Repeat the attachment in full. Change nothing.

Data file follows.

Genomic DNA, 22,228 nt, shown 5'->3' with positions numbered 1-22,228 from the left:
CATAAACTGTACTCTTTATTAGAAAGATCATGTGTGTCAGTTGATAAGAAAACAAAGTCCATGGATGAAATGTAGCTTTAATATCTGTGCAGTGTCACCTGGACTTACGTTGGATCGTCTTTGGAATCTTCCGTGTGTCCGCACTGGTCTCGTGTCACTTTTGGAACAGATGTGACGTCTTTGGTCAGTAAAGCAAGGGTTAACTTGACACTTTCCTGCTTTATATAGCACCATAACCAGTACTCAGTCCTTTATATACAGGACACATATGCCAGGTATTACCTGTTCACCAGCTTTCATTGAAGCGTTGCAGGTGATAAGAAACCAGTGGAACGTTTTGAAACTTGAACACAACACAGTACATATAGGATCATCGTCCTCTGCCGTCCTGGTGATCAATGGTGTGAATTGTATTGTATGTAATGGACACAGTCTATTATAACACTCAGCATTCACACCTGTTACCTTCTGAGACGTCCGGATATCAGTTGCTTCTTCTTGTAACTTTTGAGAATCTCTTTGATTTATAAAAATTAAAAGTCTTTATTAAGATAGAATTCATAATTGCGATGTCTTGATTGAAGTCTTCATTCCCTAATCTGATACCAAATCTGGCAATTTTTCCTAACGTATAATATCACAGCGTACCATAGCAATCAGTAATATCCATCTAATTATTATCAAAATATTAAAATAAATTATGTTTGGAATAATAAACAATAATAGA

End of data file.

Genomic DNA, 22,228 nt, shown 5'->3' with positions numbered 1-22,228 from the left:
CATAAACTGTACTCTTTATTAGAAAGATCATGTGTGTCAGTTGATAAGAAAACAAAGTCCATGGATGAAATGTAGCTTTAATATCTGTGCAGTGTCACCTGGACTTACGTTGGATCGTCTTTGGAATCTTCCGTGTGTCCGCACTGGTCTCGTGTCACTTTTGGAACAGATGTGACGTCTTTGGTCAGTAAAGCAAGGGTTAACTTGACACTTTCCTGCTTTATATAGCACCATAACCAGTACTCAGTCCTTTATATACAGGACACATATGCCAGGTATTACCTGTTCACCAGCTTTCATTGAAGCGTTGCAGGTGATAAGAAACCAGTGGAACGTTTTGAAACTTGAACACAACACAGTACATATAGGATCATCGTCCTCTGCCGTCCTGGTGATCAATGGTGTGAATTGTATTGTATGTAATGGACACAGTCTATTATAACACTCAGCATTCACACCTGTTACCTTCTGAGACGTCCGGATATCAGTTGCTTCTTCTTGTAACTTTTGAGAATCTCTTTGATTTATAAAAATTAAAAGTCTTTATTAAGATAGAATTCATAATTGCGATGTCTTGATTGAAGTCTTCATTCCCTAATCTGATACCAAATCTGGCAATTTTTCCTAACGTATAATATCACAGCGTACCATAGCAATCAGTAATATCCATCTAATTATTATCAAAATATTAAAATAAATTATGTTTGGAATAATAAACAATAATAGA